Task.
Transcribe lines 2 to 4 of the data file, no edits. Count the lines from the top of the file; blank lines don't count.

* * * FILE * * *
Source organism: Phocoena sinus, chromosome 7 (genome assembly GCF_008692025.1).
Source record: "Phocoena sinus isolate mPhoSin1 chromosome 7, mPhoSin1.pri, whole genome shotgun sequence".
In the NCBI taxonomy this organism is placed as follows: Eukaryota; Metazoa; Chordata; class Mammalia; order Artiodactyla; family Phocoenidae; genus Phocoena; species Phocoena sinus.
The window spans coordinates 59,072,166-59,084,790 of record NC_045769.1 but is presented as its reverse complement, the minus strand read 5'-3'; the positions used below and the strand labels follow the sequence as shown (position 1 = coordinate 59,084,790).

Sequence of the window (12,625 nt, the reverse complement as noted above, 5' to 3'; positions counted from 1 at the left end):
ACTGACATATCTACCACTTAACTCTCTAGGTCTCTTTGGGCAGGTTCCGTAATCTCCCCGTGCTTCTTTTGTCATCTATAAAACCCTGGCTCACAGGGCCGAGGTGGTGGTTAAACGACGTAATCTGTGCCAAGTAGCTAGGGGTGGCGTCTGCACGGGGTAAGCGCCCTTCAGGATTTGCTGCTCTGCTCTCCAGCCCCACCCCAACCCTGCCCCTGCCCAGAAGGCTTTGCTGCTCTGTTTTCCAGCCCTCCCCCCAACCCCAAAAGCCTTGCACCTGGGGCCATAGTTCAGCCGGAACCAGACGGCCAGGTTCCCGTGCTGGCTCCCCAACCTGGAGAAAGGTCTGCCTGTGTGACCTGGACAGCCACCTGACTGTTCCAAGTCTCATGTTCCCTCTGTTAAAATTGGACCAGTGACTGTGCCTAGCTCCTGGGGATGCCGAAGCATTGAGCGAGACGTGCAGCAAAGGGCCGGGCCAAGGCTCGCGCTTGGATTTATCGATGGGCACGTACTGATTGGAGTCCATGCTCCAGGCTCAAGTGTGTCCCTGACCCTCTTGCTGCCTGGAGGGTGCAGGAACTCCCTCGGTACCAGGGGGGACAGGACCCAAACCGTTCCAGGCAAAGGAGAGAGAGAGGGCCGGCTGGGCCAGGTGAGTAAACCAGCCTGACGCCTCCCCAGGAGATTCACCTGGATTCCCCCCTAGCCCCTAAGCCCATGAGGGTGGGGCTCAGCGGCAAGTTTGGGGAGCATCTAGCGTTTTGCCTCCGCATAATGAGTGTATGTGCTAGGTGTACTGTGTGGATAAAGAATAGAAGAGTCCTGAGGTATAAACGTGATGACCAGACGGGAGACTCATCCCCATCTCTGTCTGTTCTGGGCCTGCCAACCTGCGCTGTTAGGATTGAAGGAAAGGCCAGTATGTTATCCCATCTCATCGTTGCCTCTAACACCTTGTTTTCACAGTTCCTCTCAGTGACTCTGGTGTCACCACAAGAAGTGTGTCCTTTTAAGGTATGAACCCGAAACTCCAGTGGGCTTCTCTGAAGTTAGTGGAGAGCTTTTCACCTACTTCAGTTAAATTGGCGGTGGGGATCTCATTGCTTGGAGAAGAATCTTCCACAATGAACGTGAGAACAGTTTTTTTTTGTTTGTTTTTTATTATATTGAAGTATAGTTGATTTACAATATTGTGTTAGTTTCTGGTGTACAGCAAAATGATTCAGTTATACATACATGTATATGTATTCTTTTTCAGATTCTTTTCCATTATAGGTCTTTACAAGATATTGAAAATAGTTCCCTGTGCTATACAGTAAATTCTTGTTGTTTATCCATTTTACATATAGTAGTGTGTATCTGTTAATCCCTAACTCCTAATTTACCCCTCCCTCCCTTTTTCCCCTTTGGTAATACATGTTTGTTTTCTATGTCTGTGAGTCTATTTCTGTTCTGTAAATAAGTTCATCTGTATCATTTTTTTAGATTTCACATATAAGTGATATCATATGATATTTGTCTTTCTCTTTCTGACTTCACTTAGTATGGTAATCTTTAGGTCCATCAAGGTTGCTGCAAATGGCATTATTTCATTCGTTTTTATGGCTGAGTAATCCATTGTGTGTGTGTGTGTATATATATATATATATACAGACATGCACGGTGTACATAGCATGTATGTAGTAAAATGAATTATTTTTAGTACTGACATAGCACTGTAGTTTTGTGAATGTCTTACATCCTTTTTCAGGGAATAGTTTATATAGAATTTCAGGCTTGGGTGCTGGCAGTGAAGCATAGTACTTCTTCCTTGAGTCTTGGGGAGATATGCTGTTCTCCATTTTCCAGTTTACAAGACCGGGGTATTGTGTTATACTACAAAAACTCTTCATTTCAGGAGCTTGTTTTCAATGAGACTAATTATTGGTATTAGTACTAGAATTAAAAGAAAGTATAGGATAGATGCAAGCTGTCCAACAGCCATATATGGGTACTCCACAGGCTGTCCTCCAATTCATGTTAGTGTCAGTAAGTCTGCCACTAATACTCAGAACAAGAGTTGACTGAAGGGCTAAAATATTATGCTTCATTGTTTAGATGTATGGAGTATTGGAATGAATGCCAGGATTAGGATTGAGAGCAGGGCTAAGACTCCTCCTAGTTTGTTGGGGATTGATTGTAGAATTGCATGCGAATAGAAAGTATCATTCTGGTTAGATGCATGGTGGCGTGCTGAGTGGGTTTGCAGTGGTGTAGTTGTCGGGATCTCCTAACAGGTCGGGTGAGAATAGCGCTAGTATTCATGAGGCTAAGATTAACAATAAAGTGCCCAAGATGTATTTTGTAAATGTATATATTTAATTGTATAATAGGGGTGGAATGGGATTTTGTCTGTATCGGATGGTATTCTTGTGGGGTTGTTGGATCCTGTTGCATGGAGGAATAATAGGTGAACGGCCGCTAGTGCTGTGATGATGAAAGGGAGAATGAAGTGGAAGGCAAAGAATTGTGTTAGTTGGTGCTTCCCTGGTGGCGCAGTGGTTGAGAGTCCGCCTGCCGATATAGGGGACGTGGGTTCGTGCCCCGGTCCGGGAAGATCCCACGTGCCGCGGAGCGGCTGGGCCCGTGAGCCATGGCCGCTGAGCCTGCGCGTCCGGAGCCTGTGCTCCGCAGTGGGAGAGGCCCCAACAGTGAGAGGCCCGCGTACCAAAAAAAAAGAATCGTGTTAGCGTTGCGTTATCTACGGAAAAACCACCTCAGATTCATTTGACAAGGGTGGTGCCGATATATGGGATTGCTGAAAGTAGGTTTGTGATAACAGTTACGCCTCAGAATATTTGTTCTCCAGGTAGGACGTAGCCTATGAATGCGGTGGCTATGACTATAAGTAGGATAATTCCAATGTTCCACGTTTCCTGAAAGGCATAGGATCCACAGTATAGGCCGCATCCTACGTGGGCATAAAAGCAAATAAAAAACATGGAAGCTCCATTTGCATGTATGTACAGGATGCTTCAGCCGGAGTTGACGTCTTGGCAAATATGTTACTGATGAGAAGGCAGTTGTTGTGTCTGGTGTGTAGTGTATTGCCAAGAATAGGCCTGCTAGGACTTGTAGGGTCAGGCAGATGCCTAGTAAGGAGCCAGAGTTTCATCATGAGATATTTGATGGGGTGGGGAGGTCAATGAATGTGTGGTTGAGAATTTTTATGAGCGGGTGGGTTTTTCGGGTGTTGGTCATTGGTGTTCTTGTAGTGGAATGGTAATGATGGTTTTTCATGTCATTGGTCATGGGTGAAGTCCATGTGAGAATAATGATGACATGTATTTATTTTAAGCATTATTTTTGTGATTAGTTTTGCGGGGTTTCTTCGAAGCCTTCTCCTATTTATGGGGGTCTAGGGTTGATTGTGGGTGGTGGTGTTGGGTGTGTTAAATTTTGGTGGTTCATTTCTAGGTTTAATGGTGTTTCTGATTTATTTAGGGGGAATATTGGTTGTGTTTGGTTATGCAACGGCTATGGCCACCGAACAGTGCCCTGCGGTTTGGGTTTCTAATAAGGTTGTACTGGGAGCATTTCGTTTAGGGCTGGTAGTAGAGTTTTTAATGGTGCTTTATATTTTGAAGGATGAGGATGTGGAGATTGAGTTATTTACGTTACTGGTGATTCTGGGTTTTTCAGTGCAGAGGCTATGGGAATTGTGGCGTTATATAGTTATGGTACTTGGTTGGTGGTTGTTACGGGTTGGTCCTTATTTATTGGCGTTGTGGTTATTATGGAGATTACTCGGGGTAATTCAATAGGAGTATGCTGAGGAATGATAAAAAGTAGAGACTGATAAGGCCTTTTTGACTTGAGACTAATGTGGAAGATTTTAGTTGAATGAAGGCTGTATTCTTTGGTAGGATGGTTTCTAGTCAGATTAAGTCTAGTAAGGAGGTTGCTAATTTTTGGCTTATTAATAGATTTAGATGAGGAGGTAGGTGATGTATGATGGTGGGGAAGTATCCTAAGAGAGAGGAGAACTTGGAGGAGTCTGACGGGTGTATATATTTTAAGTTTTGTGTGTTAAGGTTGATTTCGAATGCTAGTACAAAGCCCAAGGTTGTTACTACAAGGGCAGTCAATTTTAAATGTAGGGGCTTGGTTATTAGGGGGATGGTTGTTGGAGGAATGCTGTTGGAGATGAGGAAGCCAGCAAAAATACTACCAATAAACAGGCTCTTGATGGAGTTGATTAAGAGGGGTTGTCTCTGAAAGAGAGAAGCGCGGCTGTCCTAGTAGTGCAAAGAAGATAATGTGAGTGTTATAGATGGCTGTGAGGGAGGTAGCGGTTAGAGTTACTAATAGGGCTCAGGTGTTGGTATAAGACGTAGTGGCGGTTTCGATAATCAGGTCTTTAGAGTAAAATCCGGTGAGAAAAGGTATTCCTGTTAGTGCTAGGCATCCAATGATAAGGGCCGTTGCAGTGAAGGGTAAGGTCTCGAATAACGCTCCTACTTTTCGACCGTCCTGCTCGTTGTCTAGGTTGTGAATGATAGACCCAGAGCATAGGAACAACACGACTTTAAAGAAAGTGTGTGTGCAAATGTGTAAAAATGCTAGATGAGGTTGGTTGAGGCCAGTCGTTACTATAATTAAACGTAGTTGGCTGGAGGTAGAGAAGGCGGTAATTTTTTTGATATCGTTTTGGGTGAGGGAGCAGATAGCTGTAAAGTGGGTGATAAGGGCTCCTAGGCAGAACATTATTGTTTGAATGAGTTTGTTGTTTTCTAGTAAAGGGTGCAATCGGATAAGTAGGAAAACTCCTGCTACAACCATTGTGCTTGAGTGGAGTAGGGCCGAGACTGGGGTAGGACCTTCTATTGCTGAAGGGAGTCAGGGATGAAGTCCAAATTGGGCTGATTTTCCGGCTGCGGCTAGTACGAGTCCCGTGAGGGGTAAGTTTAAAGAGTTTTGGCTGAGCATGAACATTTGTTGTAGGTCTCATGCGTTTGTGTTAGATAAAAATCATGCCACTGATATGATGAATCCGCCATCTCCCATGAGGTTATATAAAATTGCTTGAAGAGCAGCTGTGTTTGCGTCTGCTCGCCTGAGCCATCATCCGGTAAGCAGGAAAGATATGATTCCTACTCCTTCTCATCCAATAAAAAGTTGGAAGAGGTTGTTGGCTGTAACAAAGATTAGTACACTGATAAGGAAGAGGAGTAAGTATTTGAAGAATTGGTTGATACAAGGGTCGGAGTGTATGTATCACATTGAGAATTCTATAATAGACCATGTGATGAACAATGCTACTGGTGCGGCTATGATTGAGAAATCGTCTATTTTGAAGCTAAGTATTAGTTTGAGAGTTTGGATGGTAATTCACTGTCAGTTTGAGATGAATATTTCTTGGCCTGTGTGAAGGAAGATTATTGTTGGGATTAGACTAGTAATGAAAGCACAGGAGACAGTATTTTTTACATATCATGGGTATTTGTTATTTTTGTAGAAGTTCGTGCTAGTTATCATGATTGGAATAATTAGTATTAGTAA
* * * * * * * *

Source record: "Phocoena sinus isolate mPhoSin1 chromosome 7, mPhoSin1.pri, whole genome shotgun sequence".
In the NCBI taxonomy this organism is placed as follows: Eukaryota; Metazoa; Chordata; class Mammalia; order Artiodactyla; family Phocoenidae; genus Phocoena; species Phocoena sinus.
The window spans coordinates 59,072,166-59,084,790 of record NC_045769.1 but is presented as its reverse complement, the minus strand read 5'-3'; the positions used below and the strand labels follow the sequence as shown (position 1 = coordinate 59,084,790).